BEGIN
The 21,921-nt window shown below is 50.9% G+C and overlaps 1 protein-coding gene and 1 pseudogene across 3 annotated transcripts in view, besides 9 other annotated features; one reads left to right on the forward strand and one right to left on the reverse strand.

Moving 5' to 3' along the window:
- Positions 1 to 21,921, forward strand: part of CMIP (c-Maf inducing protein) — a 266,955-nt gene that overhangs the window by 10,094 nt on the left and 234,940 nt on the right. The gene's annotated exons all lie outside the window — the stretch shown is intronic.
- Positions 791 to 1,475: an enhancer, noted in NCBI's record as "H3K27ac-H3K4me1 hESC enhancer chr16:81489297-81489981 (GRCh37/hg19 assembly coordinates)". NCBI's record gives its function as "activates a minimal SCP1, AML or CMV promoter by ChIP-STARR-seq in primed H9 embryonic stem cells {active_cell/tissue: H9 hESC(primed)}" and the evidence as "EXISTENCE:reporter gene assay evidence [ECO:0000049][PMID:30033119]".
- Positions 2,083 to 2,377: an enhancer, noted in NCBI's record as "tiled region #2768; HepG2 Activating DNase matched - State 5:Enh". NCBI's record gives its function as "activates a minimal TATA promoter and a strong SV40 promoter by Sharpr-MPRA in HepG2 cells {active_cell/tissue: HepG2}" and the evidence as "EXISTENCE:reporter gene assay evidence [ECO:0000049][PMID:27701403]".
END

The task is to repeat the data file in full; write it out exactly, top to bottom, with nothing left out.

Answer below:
The 21,921-nt window shown below is 50.9% G+C and overlaps 1 protein-coding gene and 1 pseudogene across 3 annotated transcripts in view, besides 9 other annotated features; one reads left to right on the forward strand and one right to left on the reverse strand.

Moving 5' to 3' along the window:
- Positions 1 to 21,921, forward strand: part of CMIP (c-Maf inducing protein) — a 266,955-nt gene that overhangs the window by 10,094 nt on the left and 234,940 nt on the right. The gene's annotated exons all lie outside the window — the stretch shown is intronic.
- Positions 791 to 1,475: an enhancer, noted in NCBI's record as "H3K27ac-H3K4me1 hESC enhancer chr16:81489297-81489981 (GRCh37/hg19 assembly coordinates)". NCBI's record gives its function as "activates a minimal SCP1, AML or CMV promoter by ChIP-STARR-seq in primed H9 embryonic stem cells {active_cell/tissue: H9 hESC(primed)}" and the evidence as "EXISTENCE:reporter gene assay evidence [ECO:0000049][PMID:30033119]".
- Positions 2,083 to 2,377: an enhancer, noted in NCBI's record as "tiled region #2768; HepG2 Activating DNase matched - State 5:Enh". NCBI's record gives its function as "activates a minimal TATA promoter and a strong SV40 promoter by Sharpr-MPRA in HepG2 cells {active_cell/tissue: HepG2}" and the evidence as "EXISTENCE:reporter gene assay evidence [ECO:0000049][PMID:27701403]".